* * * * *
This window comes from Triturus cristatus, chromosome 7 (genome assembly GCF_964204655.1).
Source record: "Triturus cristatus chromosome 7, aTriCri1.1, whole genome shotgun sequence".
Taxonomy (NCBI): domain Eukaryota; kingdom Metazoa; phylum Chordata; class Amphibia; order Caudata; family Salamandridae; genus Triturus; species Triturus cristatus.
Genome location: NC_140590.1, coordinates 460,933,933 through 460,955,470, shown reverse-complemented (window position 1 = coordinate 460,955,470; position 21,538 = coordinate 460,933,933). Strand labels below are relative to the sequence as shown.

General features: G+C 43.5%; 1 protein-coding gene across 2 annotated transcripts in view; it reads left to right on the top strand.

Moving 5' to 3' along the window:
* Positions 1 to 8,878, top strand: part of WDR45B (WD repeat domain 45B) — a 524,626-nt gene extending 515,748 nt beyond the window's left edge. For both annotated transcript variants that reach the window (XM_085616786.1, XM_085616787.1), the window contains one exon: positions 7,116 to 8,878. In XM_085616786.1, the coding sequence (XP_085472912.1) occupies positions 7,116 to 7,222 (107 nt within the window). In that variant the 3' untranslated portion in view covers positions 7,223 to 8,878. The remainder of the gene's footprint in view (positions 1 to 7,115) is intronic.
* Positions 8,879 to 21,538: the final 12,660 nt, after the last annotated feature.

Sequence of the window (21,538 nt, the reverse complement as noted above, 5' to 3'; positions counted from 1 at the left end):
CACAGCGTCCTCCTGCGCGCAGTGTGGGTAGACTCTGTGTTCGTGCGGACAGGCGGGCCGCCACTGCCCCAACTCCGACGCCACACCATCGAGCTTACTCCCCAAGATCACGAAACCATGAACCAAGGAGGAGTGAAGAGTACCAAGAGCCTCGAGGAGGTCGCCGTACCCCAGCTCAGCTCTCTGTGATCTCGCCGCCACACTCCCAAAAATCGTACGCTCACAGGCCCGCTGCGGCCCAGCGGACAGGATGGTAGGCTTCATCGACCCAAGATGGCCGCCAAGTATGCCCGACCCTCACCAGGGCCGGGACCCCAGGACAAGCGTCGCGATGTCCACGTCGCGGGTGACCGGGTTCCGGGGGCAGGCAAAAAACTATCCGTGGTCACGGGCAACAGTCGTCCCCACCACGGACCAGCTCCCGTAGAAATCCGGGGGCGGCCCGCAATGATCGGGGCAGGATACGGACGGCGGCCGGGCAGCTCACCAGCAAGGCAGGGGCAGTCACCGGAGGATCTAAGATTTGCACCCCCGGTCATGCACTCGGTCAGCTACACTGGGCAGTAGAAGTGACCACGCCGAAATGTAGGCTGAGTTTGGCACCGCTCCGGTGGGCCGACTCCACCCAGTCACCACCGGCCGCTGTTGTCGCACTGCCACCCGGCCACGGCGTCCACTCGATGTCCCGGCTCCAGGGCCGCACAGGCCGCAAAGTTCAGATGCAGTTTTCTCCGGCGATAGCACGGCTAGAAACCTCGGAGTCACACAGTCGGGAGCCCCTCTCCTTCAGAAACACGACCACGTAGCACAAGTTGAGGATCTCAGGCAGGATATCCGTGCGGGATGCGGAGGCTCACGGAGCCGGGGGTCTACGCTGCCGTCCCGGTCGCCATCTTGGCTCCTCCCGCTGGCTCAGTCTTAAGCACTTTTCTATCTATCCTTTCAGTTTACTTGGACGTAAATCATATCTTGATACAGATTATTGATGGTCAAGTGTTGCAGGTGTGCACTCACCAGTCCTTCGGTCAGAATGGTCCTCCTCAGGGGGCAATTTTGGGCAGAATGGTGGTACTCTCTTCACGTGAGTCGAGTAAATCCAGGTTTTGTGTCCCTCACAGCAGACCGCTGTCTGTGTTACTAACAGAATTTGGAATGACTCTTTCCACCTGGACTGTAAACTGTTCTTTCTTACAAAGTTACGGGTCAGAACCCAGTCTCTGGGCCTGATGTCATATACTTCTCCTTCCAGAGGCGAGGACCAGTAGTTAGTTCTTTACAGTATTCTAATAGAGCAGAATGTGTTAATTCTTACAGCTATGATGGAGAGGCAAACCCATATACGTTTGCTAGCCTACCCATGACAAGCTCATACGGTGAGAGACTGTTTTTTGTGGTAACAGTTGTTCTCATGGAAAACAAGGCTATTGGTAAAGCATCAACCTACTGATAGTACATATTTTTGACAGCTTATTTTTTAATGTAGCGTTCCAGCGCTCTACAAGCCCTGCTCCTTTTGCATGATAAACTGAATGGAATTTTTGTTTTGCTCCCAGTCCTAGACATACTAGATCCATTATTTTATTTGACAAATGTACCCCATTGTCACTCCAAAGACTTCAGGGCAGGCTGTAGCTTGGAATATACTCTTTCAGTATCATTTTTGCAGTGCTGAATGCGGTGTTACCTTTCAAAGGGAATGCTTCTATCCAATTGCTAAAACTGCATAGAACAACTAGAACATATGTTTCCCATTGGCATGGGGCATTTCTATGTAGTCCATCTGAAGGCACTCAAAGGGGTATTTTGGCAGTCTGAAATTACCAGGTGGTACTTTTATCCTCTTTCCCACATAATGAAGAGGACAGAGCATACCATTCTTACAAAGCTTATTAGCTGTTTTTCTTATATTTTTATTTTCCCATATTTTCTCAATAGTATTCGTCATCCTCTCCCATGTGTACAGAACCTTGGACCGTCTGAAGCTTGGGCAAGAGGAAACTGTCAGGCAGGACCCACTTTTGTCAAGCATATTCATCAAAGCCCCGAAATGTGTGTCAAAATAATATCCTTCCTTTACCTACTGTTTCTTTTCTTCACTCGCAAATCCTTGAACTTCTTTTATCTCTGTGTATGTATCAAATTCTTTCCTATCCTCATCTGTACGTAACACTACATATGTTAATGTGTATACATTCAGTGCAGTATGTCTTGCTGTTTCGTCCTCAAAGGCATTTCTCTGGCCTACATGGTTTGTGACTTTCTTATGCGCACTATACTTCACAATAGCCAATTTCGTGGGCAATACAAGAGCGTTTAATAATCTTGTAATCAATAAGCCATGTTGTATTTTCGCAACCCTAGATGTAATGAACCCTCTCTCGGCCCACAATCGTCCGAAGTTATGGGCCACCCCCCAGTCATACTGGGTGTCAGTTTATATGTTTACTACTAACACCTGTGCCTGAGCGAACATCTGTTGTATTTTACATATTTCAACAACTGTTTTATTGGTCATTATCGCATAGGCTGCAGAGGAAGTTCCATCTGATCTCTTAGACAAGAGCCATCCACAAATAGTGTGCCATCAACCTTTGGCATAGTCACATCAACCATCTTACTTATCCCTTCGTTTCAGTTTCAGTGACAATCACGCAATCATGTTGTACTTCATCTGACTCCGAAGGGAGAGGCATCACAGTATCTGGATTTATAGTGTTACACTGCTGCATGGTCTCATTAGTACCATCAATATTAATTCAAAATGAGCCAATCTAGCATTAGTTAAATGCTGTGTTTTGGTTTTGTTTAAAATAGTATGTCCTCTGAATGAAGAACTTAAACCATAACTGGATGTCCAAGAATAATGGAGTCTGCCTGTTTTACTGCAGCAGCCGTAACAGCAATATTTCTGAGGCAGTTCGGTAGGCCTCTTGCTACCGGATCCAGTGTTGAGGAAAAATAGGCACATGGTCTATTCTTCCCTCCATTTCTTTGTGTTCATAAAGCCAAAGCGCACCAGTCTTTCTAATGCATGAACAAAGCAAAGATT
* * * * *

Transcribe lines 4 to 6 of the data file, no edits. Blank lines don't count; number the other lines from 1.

Genome location: NC_140590.1, coordinates 460,933,933 through 460,955,470, shown reverse-complemented (window position 1 = coordinate 460,955,470; position 21,538 = coordinate 460,933,933). Strand labels below are relative to the sequence as shown.

General features: G+C 43.5%; 1 protein-coding gene across 2 annotated transcripts in view; it reads left to right on the top strand.

Moving 5' to 3' along the window: